19) Jan Ambjørn, J. Jurkiewicz and Renate Loll, Reconstructing the universe, Phys. Rev. D72 (2005) 064014. Also available as hep-th/0505154.

but if you need something less technical, try this:

20) Jan Ambjørn, J. Jurkiewicz and Renate Loll, The universe from scratch, available as hep-th/0509010.

The titles of their papers are a bit grandiose, but their calculations are solid stuff - truly magnificent. I described their basic strategy in my report on the Marseille conference in week206. So, I won't explain that again. I'll just mention their big new result: in pure quantum gravity, spacetime has a spectral dimension of 4.02 ± 0.1 on large distance scales, but 1.80 ± 0.25 in the limit of very short distance scales!

Zounds! What does that mean?

The "spectral dimension" of a spacetime is the dimension as measured by watching heat spread out on this spacetime: the short-time behavior of the heat equation probes the spacetime at short distance scales, while its large-time behavior probes large distance scales. Spectral dimensions don't need to be integers - for fractals they're typically not. But, Loll and company believe they're seeing spacetimes that are exactly 2-dimensional in the limit of very small distance scales, exactly 4-dimensional in the limit of very large scales, with a continuous change in dimension in between. The error bars in the above figures come from doing Monte Carlo simulations. They're just using ordinary computers, not supercomputers. So, with more work one could shrink their error bars and test their result.

My main worry about their work is that it uses a fixed slicing of spactime by timelike slices. So, there's a danger that their procedure breaks Lorentz-invariance, even in the continuum limit which they are attempting to compute. I would like to find a way around this problem!

Luckily, some other people are getting similar results from a second procedure that definitely does not break Lorentz invariance:

21) Oliver Lauscher and Martin Reuter, Fractal spacetime structure in asymptotically safe gravity, available as hep-th/0508202.

Reuter spoke about all this work at Loops '05. The idea is to investigate Weinberg's original idea in excruciatingly precise detail using "renormalization group flow" ideas. The above paper is a review of lots of others, and you need to read a bunch to get what's really going on. The upshot, however, is that they find evidence for a non-Gaussian ultraviolet fixed point in pure quantum gravity. Moreover, the spectral dimension of spacetime approaches 2 in the limit of very short distance scales.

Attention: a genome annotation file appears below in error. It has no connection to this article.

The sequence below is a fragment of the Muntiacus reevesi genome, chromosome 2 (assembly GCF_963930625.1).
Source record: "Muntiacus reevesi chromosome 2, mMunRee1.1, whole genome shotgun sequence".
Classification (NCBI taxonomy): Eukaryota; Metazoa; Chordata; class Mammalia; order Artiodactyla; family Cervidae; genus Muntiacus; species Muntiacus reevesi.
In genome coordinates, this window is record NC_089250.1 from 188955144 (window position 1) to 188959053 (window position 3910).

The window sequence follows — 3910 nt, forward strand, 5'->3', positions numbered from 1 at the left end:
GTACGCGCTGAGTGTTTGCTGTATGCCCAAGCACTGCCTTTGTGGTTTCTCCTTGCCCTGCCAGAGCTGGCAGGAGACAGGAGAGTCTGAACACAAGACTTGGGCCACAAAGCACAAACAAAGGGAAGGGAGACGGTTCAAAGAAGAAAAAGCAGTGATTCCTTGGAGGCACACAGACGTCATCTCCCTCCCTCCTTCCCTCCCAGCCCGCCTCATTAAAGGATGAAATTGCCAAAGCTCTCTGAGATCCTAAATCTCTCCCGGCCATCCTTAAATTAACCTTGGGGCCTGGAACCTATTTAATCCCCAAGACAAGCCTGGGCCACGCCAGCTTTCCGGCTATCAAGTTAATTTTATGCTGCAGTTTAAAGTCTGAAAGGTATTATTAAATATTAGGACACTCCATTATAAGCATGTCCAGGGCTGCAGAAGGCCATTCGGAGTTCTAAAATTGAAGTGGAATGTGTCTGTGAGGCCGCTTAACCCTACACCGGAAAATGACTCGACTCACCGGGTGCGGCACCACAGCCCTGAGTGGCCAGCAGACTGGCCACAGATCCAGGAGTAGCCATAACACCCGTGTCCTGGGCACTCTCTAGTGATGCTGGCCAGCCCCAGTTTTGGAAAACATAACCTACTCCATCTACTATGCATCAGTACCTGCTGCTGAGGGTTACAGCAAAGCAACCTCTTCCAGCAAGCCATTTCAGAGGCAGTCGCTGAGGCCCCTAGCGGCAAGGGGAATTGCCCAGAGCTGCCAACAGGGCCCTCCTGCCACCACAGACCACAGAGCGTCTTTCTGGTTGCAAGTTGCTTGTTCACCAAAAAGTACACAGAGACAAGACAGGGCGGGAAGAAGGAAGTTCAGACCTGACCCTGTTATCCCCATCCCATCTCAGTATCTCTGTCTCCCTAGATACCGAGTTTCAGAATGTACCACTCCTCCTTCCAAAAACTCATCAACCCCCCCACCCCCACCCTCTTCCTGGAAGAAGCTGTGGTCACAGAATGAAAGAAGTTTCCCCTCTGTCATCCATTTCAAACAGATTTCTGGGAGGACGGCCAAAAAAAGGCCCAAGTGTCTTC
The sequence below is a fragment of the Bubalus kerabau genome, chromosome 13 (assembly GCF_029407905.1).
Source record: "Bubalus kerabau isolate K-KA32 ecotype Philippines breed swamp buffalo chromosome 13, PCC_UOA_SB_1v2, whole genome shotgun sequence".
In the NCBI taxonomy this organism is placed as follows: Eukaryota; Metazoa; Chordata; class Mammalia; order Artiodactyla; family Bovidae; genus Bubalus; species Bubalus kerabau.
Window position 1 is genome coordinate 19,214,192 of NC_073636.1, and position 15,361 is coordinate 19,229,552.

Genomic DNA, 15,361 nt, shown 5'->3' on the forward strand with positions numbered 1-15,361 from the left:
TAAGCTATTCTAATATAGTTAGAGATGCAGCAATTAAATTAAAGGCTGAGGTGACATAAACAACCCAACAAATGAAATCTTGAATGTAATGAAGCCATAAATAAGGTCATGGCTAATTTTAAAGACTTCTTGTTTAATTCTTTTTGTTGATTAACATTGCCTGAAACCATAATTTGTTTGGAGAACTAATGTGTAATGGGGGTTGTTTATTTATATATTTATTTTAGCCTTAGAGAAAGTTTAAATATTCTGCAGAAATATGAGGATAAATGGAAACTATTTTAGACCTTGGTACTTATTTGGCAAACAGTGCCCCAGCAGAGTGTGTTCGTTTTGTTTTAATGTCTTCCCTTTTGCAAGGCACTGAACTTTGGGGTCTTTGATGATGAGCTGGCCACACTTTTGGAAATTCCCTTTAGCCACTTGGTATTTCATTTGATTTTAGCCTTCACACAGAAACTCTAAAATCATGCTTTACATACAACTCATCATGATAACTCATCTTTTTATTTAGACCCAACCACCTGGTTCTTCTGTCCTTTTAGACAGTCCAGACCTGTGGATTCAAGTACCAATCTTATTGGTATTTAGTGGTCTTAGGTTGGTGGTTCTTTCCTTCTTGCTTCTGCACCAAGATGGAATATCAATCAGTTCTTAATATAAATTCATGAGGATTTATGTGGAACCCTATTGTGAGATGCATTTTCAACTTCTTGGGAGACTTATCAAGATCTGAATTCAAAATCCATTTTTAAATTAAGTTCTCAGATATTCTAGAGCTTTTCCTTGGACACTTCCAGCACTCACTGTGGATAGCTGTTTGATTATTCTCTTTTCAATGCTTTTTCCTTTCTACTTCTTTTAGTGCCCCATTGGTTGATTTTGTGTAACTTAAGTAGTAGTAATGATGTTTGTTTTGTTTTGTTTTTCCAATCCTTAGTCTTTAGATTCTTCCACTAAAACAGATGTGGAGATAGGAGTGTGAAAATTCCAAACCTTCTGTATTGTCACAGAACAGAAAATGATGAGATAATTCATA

Suppose this is all true. What does it mean?

Nobody knows yet; there are lots of attitudes one could take.

Ambjørn, Jurkiewicz and Loll could probably just plunge ahead and use computers to calculate lots of things about quantum gravity. (Right now they want to test their results in lots of ways.) One good thing would be to include matter of various sorts and see how it affects the conclusions.

Similarly, Lauscher and Reuter could just plunge ahead and compute, if they wanted.

This is excellent. But personally, I'd like to find a beautiful theory in which spacetime is 2-dimensional at short distance scales, which reduces to general relativity at large scales. In other words, to redo all these calculations "from the bottom up".

Unsurprisingly, I hope this beautiful theory is a spin foam model, since spin foams are 2-dimensional and I like them a lot. I presented some rough ideas on how one might invent such a model:

22) John Baez, Towards a spin foam model of quantum gravity, talk at Loops '05, available at http://math.ucr.edu/home/baez/loops05/

But, these ideas are very tentative and only time will tell if they amount to anything. What's more important is that pure quantum gravity seems to exist - as a theory, that is - and people seem to be learning actual facts about it, instead of just arguing endlessly about it. That's progress!

The second most exciting thing at Loops '05, in my biased opinion, was the work of John Barrett, Laurent Freidel, Karim Noui and others on "matter without matter" in 3d quantum gravity. Simply by carving a Feynman-diagram-shaped hole in 3d spacetime and doing quantum gravity on the spacetime that's left over, you get a good theory of quantum gravity coupled to matter! You can even take the limit as Newton's gravitational constant goes to zero and get ordinary quantum field theory on flat spacetime!

Check these out:

23) John Barrett, Feynman diagams coupled to three-dimensional quantum gravity, available as gr-qc/0502048.

John Barrett, Feynman loops and three-dimensional quantum gravity, Mod. Phys. Lett. A20 (2005) 1271. Also available as gr-qc/0412107.

24) Laurent Freidel and David Louapre, Ponzano-Regge model revisited I: gauge fixing, observables and interacting spinning particles, Class. Quant. Grav. 21 (2004) 5685-5726. Also available as hep-th/0401076.

Laurent Freidel and David Louapre, Ponzano-Regge model revisited II: equivalence with Chern-Simons, available as gr-qc/0410141